the first few reviews for this week? Click
writer: Joe Kelly
artists: Doug Mahnke, Yvel Guichet,
Darryl Banks and Dietrich Smith
conclusions go, this one could not help but be anti-climactic.
Thanks to a dutiful marketing department, the surprise ending
for Aquamn got telegraphed in preview pages three weeks ago.
And of course, you knew the JLA couldn't really be
dead. They still have endorsement deals.
as it may, overall The Obsidian Age has proven itself
a really solid JLA adventure. Kelly mixed the big idea
elements so crucial to the book with the difficult task of
tying up a company-wide crossover in a way that wouldn't seem
Gamemnae, Kelly also paid homage to the rich background work
done by Peter David on Atlantis. With this issue, he continues
characterizing Aquaman in a way that makes the prospect of
his own book interesting again. King Orin is noble, heroic,
and definitely flawed, but then, so are his subjects.
of interesting points get dropped, but hopefully will get
explored in future issues. Maybe I didn't notice before, but
Gamemnae alludes to The Golem having even more in common with
Superman than vague appearance. And Plastic Man has extremely
little to do, which should provide friction.
there's no friction among the art team. Melding two teams
together works seamlessly. This may not be the absolute best
book on the stands, but it sure provides healthy competition,
being both fun and dynamic to read.
writer: Grant Morrison
artists: Keron Grant and Norm Rapmund
it's appreciated that Morrison has expanded the X-Universe
to show us its impact on the world, this issue takes some
time to really get into. (Consider it the curse of The
Invisibles.) A hip and heretofore unknown mutant gets
murdered on the streets of New York, specifically "Mutant
Town," a case with the faintest echo of Matthew Shephard.
at the Academy grieve, but except for The Midwich Cuckoos
and Martha the Brain, they're all strangers to us. That would
be fine, except it's these unknown characters with whom we're
supposed to identify.
Scott and Hank show up to investigate the murder, though Keron
Grant draws the investigation with a strange edge. The detective
assigned to the case seems too bright-eyed for things to be
on the up and up.
you get past the dazzle of the ideas (and Mutant Town is not
new; to give credit where credit is due, John Ostrander created
a similar location for DC over a decade ago in his run on
Hawkman), it's becoming uncomfortably clear that Morrison
is laying out the same old soap opera style, just with new
complications. How many issues must characters debate whether
or not The Beast is gay? Commit to something.
Parker: Spider-Man #50
writer: Paul Jenkins
artists: Mark Buckingham and Wayne Faucher
quieter, more sensitive Spider-Man book, Jenkins hasn't really
done much with the bombshells dropped by JMS. Finally, on
the eve of his leaving the title, Jenkins tackles them head
moment comes early, when May comes over after realizing that
Peter failed to save the true love of his life. (And sorry,
Mary Jane just doesn't deserve that title - it's Gwen.) Troubled
by what she still doesn't know, the formerly frail aunt demands
the whole truth. Slowly, and interspersed with his interfering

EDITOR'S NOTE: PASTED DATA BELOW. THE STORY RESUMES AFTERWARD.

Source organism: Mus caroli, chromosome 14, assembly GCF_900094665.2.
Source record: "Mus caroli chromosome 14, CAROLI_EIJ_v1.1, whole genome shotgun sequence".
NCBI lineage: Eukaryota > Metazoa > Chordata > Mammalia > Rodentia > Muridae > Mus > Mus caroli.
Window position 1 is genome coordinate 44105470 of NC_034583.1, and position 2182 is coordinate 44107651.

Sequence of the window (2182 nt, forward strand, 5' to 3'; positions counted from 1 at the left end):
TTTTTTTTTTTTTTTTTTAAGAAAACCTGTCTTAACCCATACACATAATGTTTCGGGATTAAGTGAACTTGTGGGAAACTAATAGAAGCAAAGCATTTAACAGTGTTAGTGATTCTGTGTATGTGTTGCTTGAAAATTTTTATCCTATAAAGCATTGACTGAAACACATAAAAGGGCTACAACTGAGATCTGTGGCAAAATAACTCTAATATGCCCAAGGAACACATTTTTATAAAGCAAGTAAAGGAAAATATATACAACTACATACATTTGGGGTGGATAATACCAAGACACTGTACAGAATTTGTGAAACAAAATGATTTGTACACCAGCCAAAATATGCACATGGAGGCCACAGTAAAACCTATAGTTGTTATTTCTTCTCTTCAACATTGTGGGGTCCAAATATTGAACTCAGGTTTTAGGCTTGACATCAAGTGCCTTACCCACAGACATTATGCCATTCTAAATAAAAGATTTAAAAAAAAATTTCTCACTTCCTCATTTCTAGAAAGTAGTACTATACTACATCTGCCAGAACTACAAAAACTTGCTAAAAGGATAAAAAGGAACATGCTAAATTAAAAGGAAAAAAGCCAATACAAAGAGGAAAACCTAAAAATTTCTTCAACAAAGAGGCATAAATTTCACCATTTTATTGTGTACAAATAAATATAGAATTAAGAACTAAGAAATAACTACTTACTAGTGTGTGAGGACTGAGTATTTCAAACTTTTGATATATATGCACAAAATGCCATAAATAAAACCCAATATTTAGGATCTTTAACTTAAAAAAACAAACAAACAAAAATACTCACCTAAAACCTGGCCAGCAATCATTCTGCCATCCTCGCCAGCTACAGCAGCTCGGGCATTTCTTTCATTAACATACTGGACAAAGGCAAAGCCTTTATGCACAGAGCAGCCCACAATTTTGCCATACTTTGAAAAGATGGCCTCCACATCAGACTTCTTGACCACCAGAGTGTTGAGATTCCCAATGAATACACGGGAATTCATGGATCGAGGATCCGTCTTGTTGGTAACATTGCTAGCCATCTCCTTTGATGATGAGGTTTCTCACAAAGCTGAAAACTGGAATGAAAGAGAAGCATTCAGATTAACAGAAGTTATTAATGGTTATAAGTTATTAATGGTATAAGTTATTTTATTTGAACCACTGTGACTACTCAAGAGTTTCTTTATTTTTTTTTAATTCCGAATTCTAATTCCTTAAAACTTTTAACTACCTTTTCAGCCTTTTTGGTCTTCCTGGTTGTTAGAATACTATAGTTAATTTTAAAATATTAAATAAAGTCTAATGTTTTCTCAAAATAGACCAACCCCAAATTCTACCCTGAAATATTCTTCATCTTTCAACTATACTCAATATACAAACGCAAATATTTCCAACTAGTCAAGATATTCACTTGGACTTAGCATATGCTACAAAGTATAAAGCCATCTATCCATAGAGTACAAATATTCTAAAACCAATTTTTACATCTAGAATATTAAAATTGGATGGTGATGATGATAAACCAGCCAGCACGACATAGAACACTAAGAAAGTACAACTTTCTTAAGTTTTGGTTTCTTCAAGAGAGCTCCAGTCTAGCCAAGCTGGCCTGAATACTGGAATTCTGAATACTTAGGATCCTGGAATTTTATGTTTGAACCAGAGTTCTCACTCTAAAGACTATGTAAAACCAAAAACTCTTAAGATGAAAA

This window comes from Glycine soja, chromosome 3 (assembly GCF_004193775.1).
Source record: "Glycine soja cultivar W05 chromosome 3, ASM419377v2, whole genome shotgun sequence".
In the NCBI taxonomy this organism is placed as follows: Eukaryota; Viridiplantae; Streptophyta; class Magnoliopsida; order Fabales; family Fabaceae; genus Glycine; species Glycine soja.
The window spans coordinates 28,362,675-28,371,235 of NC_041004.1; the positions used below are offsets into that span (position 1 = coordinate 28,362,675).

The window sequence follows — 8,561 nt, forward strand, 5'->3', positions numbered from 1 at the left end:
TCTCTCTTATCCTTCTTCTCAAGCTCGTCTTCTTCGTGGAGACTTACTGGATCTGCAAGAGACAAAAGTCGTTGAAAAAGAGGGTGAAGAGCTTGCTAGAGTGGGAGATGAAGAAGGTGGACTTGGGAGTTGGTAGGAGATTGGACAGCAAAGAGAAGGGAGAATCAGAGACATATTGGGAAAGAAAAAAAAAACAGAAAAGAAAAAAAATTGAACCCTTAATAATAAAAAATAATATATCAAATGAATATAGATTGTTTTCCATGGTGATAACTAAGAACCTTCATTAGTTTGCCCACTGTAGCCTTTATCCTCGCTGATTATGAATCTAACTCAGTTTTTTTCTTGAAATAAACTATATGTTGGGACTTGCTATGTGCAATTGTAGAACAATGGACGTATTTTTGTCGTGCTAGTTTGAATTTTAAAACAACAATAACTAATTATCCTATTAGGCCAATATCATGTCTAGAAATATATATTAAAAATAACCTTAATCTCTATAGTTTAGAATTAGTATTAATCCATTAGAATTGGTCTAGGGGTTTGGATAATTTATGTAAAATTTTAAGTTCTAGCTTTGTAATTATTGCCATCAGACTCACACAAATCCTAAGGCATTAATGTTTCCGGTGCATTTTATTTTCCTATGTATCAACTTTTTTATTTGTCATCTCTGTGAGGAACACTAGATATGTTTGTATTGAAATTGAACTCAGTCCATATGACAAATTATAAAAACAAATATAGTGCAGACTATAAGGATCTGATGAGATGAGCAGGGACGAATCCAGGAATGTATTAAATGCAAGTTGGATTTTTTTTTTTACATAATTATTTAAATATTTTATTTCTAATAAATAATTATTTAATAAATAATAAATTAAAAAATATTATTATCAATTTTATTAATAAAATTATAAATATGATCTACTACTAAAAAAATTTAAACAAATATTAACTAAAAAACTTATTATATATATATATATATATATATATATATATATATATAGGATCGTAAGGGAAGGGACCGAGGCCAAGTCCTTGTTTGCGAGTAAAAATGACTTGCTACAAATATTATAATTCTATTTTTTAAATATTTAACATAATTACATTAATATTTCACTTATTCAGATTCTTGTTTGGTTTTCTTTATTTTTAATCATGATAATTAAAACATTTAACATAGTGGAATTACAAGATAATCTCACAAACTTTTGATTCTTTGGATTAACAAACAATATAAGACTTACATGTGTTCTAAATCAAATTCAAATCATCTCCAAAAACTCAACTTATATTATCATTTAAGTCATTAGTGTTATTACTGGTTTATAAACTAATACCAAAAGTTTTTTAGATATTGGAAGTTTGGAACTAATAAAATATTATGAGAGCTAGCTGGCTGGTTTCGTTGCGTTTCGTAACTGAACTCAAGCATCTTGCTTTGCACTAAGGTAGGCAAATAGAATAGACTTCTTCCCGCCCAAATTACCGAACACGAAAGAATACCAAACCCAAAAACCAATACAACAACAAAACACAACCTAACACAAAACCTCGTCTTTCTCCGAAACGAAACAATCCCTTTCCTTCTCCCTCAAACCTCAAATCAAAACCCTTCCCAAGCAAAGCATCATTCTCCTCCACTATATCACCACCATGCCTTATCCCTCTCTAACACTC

with Hammerhead's mob operations, Peter opens up.
the subplot of "protecting Aunt May" has been a wise move,
and it's good to see another writer run with it. As characterizes
the best of Jenkins' work, this issue shows sensitivity and
depth. With Buckingham and Faucher as masters of expression,
this quieter story may not quite resonate, but it does linger.
included The Mime as one of the master villains on the cover.
writer: Peter David
artists: Ed Benes and Alex Lei
every woman he draws looks like she's ready for a night on
the town, it's quite possible that Benes is the best artist
this book has had. Or he will be, if given enough time to
really develop. It helps that David seems to be writing to
the artist's strengths.
have no real explanation for the re-appearance of the girl
calling herself Kara Zor-El. My money would be on the character
from Superman vs. Aliens a few years back, but that's
pure conjecture. Instead of answers, David explores the differences
among the Superfamily's powers (Superboy guest-stars), and
throws in dinosaurs and robots, too. (Once upon a time, you'd
have known that from the cover.)
fun without being overly funny, yet more proof that David
is one of the best writers in the business, if also one of
the most strangely unsung.
Truth: Red, White & Black #1
writer: Robert Morales
artist: Kyle Baker
want to see the black Captain America, you won't find him
here. No, writer Robert Morales plans something a little more
complex than that, at least from all appearances. Although
he offers up three characters who may or not become prototype
super-soldiers, this book really isn't about that.
it is about is a slice of what life was like for African-Americans
just before World War II. A couple of stereotypes get busted
a bit, and more importantly, Morales sets the stage for why
these men just might make the choice to be guinea pigs. (Though
it remains to be seen if they actually have a choice.)
it veers into the cartoony, Kyle Baker's art is, as expected,
excellent. There's a consistency to his caricaturization,
so that somehow even in exaggeration, everybody looks real.
flaw to the artwork comes in some incorrect coloring, where
a dramatic scene gets a little undercut by having two characters
appear black at first. The Marvel Must-Have reprint edition
probably corrects this. If not, try the Dotcomic, which Marvel
on-line in its entirety.
well worth the read. My only fear is that this series will
work like Origin, raising more questions than it really
answers. But at least in this case, we went in not knowing
we wanted to ask.